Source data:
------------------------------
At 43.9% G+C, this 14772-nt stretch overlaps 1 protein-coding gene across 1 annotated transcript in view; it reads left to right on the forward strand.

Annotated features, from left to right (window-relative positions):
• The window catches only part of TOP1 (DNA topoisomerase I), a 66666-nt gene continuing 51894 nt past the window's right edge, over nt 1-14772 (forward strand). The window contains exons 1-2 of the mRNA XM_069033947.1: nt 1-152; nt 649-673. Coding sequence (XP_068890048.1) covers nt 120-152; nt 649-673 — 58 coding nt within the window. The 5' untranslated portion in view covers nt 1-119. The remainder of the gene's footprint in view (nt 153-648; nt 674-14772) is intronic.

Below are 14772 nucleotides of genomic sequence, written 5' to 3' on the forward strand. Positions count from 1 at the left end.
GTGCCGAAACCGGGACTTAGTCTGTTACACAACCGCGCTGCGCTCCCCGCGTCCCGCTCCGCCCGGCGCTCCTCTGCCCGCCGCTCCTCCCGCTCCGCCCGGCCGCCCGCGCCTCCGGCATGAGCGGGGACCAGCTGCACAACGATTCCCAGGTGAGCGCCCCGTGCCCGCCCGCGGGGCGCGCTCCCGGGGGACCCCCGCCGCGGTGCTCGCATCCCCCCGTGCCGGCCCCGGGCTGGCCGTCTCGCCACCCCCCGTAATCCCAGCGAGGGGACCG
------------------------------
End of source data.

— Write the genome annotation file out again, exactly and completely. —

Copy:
At 43.9% G+C, this 14772-nt stretch overlaps 1 protein-coding gene across 1 annotated transcript in view; it reads left to right on the forward strand.

Annotated features, from left to right (window-relative positions):
• The window catches only part of TOP1 (DNA topoisomerase I), a 66666-nt gene continuing 51894 nt past the window's right edge, over nt 1-14772 (forward strand). The window contains exons 1-2 of the mRNA XM_069033947.1: nt 1-152; nt 649-673. Coding sequence (XP_068890048.1) covers nt 120-152; nt 649-673 — 58 coding nt within the window. The 5' untranslated portion in view covers nt 1-119. The remainder of the gene's footprint in view (nt 153-648; nt 674-14772) is intronic.

Below are 14772 nucleotides of genomic sequence, written 5' to 3' on the forward strand. Positions count from 1 at the left end.
GTGCCGAAACCGGGACTTAGTCTGTTACACAACCGCGCTGCGCTCCCCGCGTCCCGCTCCGCCCGGCGCTCCTCTGCCCGCCGCTCCTCCCGCTCCGCCCGGCCGCCCGCGCCTCCGGCATGAGCGGGGACCAGCTGCACAACGATTCCCAGGTGAGCGCCCCGTGCCCGCCCGCGGGGCGCGCTCCCGGGGGACCCCCGCCGCGGTGCTCGCATCCCCCCGTGCCGGCCCCGGGCTGGCCGTCTCGCCACCCCCCGTAATCCCAGCGAGGGGACCG